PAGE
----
Breakfast at Tiffany's starring Anna Friel 2009
Previewed 9 September 2009, Opened 29 September 2009, Closed 9 January 2010 at the Haymarket Theatre in London.
A major stage production of Truman Capote's classic novella Breakfast at Tiffany's in London in a new adaptation by Samuel Adamson and starring Anna Friel and Joseph Cross.
This stage production of Breakfast at Tiffany's in London features Anna Friel as 'Holly Golightly' and Joseph Cross as 'William 'Fred' Parsons' along with James Dreyfus as 'O J Berman', John Ramm as 'Doc Golightly' and Suzanne Bertish as 'Madame Spanella' with Annie Hemingway, Gwendoline Christie, James Bradshaw, Sam Hoare, Paul Courtenay Hyu, Dermot Crowley, Felix D'Alviella, Nicholas Goh, Elizabeth Crarer and David Phelan. It is directed by Sean Mathias with design by Anthony Ward, lighting by Bruno Poet and sound by Paul Groothuis. Sean Mathias' credits include the play Cowardice. Please note that this production contains some strong language and scenes of nudity.
"Imagine if Michelangelo had employed not a chisel to construct David but a Black & Decker chainsaw, and you get an idea of what a Horlicks the director Sean Mathias has made of Breakfast at Tiffany's... Mathias and Samuel Adamson, who has adapted Capote's work, have turned the anonymous narrator into an additional character: a dull, insipid fellow by the name of William, played by Joseph Cross. This is modish, concept theatre: a New York skyline against a Tiffany-turquoise backdrop is deemed enough to suggest New York in the 1940s, and a couple of flimsy staircases suffice as Miss Golightly's brownstone apartment block. All of this does Miss Friel no favours at all, but she acquits herself with considerable grace under pressure." The Sunday Telegraph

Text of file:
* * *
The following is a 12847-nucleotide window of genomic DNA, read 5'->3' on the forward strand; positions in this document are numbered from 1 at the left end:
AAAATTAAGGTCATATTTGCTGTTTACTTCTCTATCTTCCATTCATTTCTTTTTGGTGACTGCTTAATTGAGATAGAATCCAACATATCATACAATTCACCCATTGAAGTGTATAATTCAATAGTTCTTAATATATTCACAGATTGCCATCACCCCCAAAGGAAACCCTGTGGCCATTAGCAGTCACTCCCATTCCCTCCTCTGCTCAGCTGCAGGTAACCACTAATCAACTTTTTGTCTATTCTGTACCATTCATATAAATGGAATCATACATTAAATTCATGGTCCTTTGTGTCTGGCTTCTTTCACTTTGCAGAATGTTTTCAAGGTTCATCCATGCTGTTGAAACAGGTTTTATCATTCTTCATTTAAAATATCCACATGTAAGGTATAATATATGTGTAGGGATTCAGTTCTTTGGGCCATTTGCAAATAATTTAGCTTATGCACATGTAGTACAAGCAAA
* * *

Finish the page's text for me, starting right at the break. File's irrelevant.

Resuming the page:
"Anna Friel is pretty much the best thing in Sean Mathias's simultaneously lightweight and heavy-handed production. A tiny slip of a thing, she has the right gamine quality... She's a fabulous clothes horse and she's best when she goes to pieces, for a moment as fragile as she looks. But she has neither the charisma nor chutzpah to bewitch and beguile like Audrey Hepburn. The play's the clunker. Samuel Adamson has gone back to Truman Capote's sparkling, subtle novella from 1958 and fashioned a series of lacklustre, often leaden, scenes peopled for the most part by coarse and lumpy caricatures." The Mail on Sunday
Breakfast at Tiffany's in London at the Theatre Royal Haymarket Theatre previewed from 9 September 2009, opened on 29 September 2009 and closed on 9 January 2010.
Breakfast at Tiffany's starring Pixie Lott 2016
Previewed 30 June 2016, Opened 28 July 2016, Closed 17 September 2016 at the Haymarket Theatre Royal
A major new stage adaption by Richard Greenberg of Truman Capote novel Breakfast at Tiffany's starring Pixie Lott.
New York City, 1943. William 'Fred' Parsons, a young writer from Louisiana, meets Miss Holly Golightly, a charming, vivacious and utterly elusive good-time girl. Everyone falls in love with Holly, including William - but he is poor, and Holly needs rich. Will she marry Rusty, playboy millionaire? Or Jose, the future president of Brazil? As war rages in Europe, Holly begins to fall in love with William - and then her past catches up with her...
Breakfast at Tiffany's, the classic tale of Holly Golightly so memorably portrayed by Audrey Hepburn in the iconic 1961 film, is given a new lease of life in this stylish production that features memorable songs from the era.
The cast stars Pixie Lott as 'Holly Golightly' along with Matt Barber as 'Fred', Victor McGuire as 'Joe', Robert Calvert as 'Doc and Naomi Cranston as 'Mag'. Directed by Nikolai Foster with designs by Matthew Wright and music by Grant Olding. This production comes into London's West End following a run at the Leicester Curve Theatre in February 2016 and UK regional tour. PLEASE NOTE: Recommended for ages 12 and above only.